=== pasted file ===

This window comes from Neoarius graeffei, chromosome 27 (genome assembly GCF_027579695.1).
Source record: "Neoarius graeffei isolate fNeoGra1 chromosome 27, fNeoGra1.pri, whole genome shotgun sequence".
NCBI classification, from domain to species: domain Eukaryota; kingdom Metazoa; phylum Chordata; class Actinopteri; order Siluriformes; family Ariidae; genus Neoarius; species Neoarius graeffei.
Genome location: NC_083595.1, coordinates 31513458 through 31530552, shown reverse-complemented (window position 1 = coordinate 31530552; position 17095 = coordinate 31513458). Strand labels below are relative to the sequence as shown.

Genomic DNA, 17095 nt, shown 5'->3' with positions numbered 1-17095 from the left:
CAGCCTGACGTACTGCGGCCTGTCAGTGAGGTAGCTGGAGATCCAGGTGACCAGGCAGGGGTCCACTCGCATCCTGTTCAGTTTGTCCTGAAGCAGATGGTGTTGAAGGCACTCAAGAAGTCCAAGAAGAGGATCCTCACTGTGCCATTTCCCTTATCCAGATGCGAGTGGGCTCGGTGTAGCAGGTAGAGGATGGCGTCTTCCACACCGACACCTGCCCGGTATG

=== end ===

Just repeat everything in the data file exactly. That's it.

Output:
This window comes from Neoarius graeffei, chromosome 27 (genome assembly GCF_027579695.1).
Source record: "Neoarius graeffei isolate fNeoGra1 chromosome 27, fNeoGra1.pri, whole genome shotgun sequence".
NCBI classification, from domain to species: domain Eukaryota; kingdom Metazoa; phylum Chordata; class Actinopteri; order Siluriformes; family Ariidae; genus Neoarius; species Neoarius graeffei.
Genome location: NC_083595.1, coordinates 31513458 through 31530552, shown reverse-complemented (window position 1 = coordinate 31530552; position 17095 = coordinate 31513458). Strand labels below are relative to the sequence as shown.

Genomic DNA, 17095 nt, shown 5'->3' with positions numbered 1-17095 from the left:
CAGCCTGACGTACTGCGGCCTGTCAGTGAGGTAGCTGGAGATCCAGGTGACCAGGCAGGGGTCCACTCGCATCCTGTTCAGTTTGTCCTGAAGCAGATGGTGTTGAAGGCACTCAAGAAGTCCAAGAAGAGGATCCTCACTGTGCCATTTCCCTTATCCAGATGCGAGTGGGCTCGGTGTAGCAGGTAGAGGATGGCGTCTTCCACACCGACACCTGCCCGGTATG